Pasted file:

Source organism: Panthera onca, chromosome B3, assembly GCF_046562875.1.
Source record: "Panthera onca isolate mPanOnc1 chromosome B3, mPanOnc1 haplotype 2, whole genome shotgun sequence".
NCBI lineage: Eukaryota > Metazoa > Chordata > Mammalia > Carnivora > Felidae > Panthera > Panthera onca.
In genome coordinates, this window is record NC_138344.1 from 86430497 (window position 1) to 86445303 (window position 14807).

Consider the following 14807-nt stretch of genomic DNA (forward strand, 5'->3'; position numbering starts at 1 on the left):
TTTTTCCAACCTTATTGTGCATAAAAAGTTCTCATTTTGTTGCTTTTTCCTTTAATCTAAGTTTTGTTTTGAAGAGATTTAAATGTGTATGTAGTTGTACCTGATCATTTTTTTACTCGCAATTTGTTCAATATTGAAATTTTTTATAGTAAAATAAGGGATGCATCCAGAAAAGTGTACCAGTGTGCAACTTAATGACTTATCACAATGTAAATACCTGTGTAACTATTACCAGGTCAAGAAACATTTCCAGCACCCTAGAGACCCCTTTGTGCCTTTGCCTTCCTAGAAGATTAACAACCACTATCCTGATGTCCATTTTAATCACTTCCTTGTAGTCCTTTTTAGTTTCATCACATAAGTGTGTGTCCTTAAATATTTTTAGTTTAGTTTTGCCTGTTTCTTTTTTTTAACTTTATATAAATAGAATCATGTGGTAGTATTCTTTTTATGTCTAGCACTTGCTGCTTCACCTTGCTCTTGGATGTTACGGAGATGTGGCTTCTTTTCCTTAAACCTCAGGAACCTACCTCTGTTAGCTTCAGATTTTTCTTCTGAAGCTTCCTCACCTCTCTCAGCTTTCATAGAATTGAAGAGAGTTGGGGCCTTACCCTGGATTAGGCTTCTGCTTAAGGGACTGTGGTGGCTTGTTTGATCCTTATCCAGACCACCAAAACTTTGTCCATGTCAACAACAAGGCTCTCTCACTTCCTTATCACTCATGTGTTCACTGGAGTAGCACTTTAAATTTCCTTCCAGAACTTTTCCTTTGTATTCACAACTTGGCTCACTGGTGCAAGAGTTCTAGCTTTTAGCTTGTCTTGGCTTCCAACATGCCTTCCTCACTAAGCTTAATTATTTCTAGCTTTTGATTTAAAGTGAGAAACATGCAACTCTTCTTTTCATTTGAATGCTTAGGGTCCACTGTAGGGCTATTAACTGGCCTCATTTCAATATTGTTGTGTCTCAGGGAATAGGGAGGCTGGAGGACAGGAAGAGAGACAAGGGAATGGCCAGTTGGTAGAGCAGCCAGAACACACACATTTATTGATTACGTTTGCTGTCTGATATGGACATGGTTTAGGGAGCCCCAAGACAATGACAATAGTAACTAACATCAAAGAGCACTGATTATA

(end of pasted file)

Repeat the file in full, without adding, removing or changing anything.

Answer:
Source organism: Panthera onca, chromosome B3, assembly GCF_046562875.1.
Source record: "Panthera onca isolate mPanOnc1 chromosome B3, mPanOnc1 haplotype 2, whole genome shotgun sequence".
NCBI lineage: Eukaryota > Metazoa > Chordata > Mammalia > Carnivora > Felidae > Panthera > Panthera onca.
In genome coordinates, this window is record NC_138344.1 from 86430497 (window position 1) to 86445303 (window position 14807).

Consider the following 14807-nt stretch of genomic DNA (forward strand, 5'->3'; position numbering starts at 1 on the left):
TTTTTCCAACCTTATTGTGCATAAAAAGTTCTCATTTTGTTGCTTTTTCCTTTAATCTAAGTTTTGTTTTGAAGAGATTTAAATGTGTATGTAGTTGTACCTGATCATTTTTTTACTCGCAATTTGTTCAATATTGAAATTTTTTATAGTAAAATAAGGGATGCATCCAGAAAAGTGTACCAGTGTGCAACTTAATGACTTATCACAATGTAAATACCTGTGTAACTATTACCAGGTCAAGAAACATTTCCAGCACCCTAGAGACCCCTTTGTGCCTTTGCCTTCCTAGAAGATTAACAACCACTATCCTGATGTCCATTTTAATCACTTCCTTGTAGTCCTTTTTAGTTTCATCACATAAGTGTGTGTCCTTAAATATTTTTAGTTTAGTTTTGCCTGTTTCTTTTTTTTAACTTTATATAAATAGAATCATGTGGTAGTATTCTTTTTATGTCTAGCACTTGCTGCTTCACCTTGCTCTTGGATGTTACGGAGATGTGGCTTCTTTTCCTTAAACCTCAGGAACCTACCTCTGTTAGCTTCAGATTTTTCTTCTGAAGCTTCCTCACCTCTCTCAGCTTTCATAGAATTGAAGAGAGTTGGGGCCTTACCCTGGATTAGGCTTCTGCTTAAGGGACTGTGGTGGCTTGTTTGATCCTTATCCAGACCACCAAAACTTTGTCCATGTCAACAACAAGGCTCTCTCACTTCCTTATCACTCATGTGTTCACTGGAGTAGCACTTTAAATTTCCTTCCAGAACTTTTCCTTTGTATTCACAACTTGGCTCACTGGTGCAAGAGTTCTAGCTTTTAGCTTGTCTTGGCTTCCAACATGCCTTCCTCACTAAGCTTAATTATTTCTAGCTTTTGATTTAAAGTGAGAAACATGCAACTCTTCTTTTCATTTGAATGCTTAGGGTCCACTGTAGGGCTATTAACTGGCCTCATTTCAATATTGTTGTGTCTCAGGGAATAGGGAGGCTGGAGGACAGGAAGAGAGACAAGGGAATGGCCAGTTGGTAGAGCAGCCAGAACACACACATTTATTGATTACGTTTGCTGTCTGATATGGACATGGTTTAGGGAGCCCCAAGACAATGACAATAGTAACTAACATCAAAGAGCACTGATTATA